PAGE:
In his latest book, conservative commentator Dinesh D'Souza says that thanks to recent scientific discoveries (think dark matter) and new theories (think the big bang), the idea of resurrected bodies and realms like heaven and hell don't seem so outrageous. CT senior managing editor Mark Galli spoke with D'Souza about Life After Death: The Evidence (Regnery Press), and about how modern science presents no stumbling blocks for the Christian view of the afterlife.

Why do we need a book on life after death when it appears that most people believe in it?

Life after death is a universal sentiment, but in modern times and only in one civilization—the West—a powerful movement has risen to deny life after death. Ordinarily you could ignore the deniers because they are a small minority, but they tend to be some of the most educated people, and they appeal to the authority of knowledge and science.

This book is different in that it doesn't attempt to present what the Bible says about life after death. Rather, it's an attempt to provide secular corroboration through reason and science for what believers have affirmed by faith. There's a lot of powerful evidence, and new evidence, that shows that not only the afterlife but also the Christian conception of the afterlife can be affirmed by modern science.

What to you is the strongest argument against life after death?

There are two strong arguments. One was made most famous by Sigmund Freud. It essentially says that belief in the afterlife can be safely dismissed because it is a case of wish fulfillment. Freud distinguished between error and illusion: An error is a mistaken belief; an illusion isn't a mistaken belief, but it's a belief rooted in what you hope will be rather than ...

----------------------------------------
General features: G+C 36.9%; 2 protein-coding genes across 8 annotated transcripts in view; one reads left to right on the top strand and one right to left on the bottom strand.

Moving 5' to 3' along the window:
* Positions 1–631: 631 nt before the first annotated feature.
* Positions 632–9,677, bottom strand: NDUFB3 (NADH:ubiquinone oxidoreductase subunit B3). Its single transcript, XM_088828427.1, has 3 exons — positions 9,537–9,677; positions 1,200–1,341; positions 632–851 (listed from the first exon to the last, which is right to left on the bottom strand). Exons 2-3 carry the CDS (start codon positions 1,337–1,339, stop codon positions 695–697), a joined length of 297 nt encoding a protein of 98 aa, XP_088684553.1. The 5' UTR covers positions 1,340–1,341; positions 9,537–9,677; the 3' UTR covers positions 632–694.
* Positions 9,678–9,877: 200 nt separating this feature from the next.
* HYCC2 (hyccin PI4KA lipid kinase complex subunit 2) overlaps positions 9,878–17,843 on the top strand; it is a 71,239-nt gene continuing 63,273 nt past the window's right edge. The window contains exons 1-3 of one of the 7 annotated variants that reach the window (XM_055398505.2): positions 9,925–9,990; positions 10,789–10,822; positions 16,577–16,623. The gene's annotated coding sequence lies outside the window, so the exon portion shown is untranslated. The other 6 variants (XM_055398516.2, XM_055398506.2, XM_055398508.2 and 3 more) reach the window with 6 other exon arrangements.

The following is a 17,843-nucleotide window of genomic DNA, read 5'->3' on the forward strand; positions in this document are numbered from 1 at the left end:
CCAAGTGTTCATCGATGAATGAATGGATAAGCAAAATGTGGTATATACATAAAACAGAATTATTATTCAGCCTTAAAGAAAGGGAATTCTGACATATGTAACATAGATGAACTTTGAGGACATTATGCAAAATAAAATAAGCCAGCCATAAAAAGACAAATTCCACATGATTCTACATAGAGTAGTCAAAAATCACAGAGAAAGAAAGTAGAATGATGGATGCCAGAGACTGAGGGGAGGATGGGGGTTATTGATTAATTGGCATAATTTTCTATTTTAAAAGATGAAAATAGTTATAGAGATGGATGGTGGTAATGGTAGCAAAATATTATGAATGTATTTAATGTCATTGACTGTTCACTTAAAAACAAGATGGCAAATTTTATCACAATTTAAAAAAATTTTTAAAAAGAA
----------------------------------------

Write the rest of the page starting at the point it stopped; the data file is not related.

Subscriber access only You have reached the end of this Article Preview

To continue reading, subscribe now. Subscribers have full digital access.

May
Subscribe to CT and get one year free.
Read These Next
Also in this Issue
Still the Way, the Truth, and the Life Subscriber Access Only
More people than ever doubt that anyone has a corner on truth. So why do Christians keep insisting on the incomparable uniqueness of Christ?
RecommendedDo Pets Go to Heaven?
Do Pets Go to Heaven?Subscriber Access Only
An author, a professor, and an animal advocate weigh in.
TrendingThe Theology Beneath the Trump-Comey Conflict
The Theology Beneath the Trump-Comey Conflict
How the former FBI director’s interest in Reinhold Niebuhr shaped his approach to political power.
Editor's PickThe Greatest Threat to the Church Isn’t Islam—It’s Us
The Greatest Threat to the Church Isn’t Islam—It’s Us
A leading Nigerian theologian believes the real danger to Christianity in Africa is in the church.
Christianity Today
String Theory and Heaven
hide thisDecember December

In the Magazine

December 2009

To continue reading, subscribe now for full print and digital access.